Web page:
In some ways the situation with connected devices right now is probably something of a transient. Because we’re mostly thinking about connecting devices to computers, and having those run the Wolfram Language. But in the future, the Wolfram Language is going to be running on increasingly small and ubiquitous embedded computers. And I expect that more and more connected devices are just going to end up having the computer power to run the Wolfram Language inside—so that they can do all sorts of Wolfram Language processing completely internally.

Of course, even in this case there is still going to have to be Wolfram Language code that reads raw data from sensors and so on. So there’s no getting around building drivers, just like for the current way most connected devices are set up.

We’ve had the experience now of building quite a few drivers. For simple devices, it’s a quick process. But as devices start to have more commands, and can generate more sophisticated data, it takes longer. In many ways, it feels like a curation task. Given all the Wolfram Language tools we have, it’s rarely about the details of manipulating data. Rather it’s about knowing what the data means, and knitting it into the whole WDF and Wolfram Language framework.

We’re going to have a service for manufacturers to work with us to connect their devices to our system. We’re also planning to run a sequence of hackathon-like events where students and others can work with devices to set up connections (and often get free devices at the end!).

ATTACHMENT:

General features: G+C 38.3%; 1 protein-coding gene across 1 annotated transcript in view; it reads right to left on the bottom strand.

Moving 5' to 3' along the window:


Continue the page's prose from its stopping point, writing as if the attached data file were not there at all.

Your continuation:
Wolfram Device Hackathons

The goal is to get seamless integration of as many kinds of devices as possible. And the more kinds of devices we have, the more interesting things are going to get. Because it means we can connect to more and more aspects of the physical world, and be in a position to compute more and more about it.

Within the Wolfram Language we have a rich symbolic way to represent the world. And with connected devices we have a way to attach this representation to real things in the world. And to make the Wolfram Language become a complete language for the Internet of Things.

But today we’re taking a first step. Launching the Wolfram Connected Devices Project to start the process of curating just what things exist so far in the current generation of the Internet of Things.


Visit the Wolfram Connected Devices Project »


  1. Will this be applied to industrial process applications? A replacement for OPC?

  2. So, this is how IOT begins…

    …for real.

    But what about privacy? Will there be any at all? What portion of the Wolfram Connected Device will allow for local connection (presumably via wi-fi or zigbee, I guess) to a Raspi or Edison SBC? Will we end up paying for our data with… our data?

  3. How does one get started in this? I’m interested in capturing environmental quantities (humidity, temp, CO2, etc.) associated with bee hives. Where would be the best place to put the Wolfram Language? Typically an apiary would contain multiple hives. Each hive could be a node in a mesh, with a gateway aggregating the data. (The reason for the gateway is that IoT clouds seem to price by API calls, so these should be minimized).

  4. Has using a standardized method of describing the various IoT transducers been investigated? The IEEE has promulgated IEEE 1451 to do this.

  5. Will the Wolfram language work with the Estimote Beacons and related technology?

  6. We need more and better (more detailed) documentation and tutorials!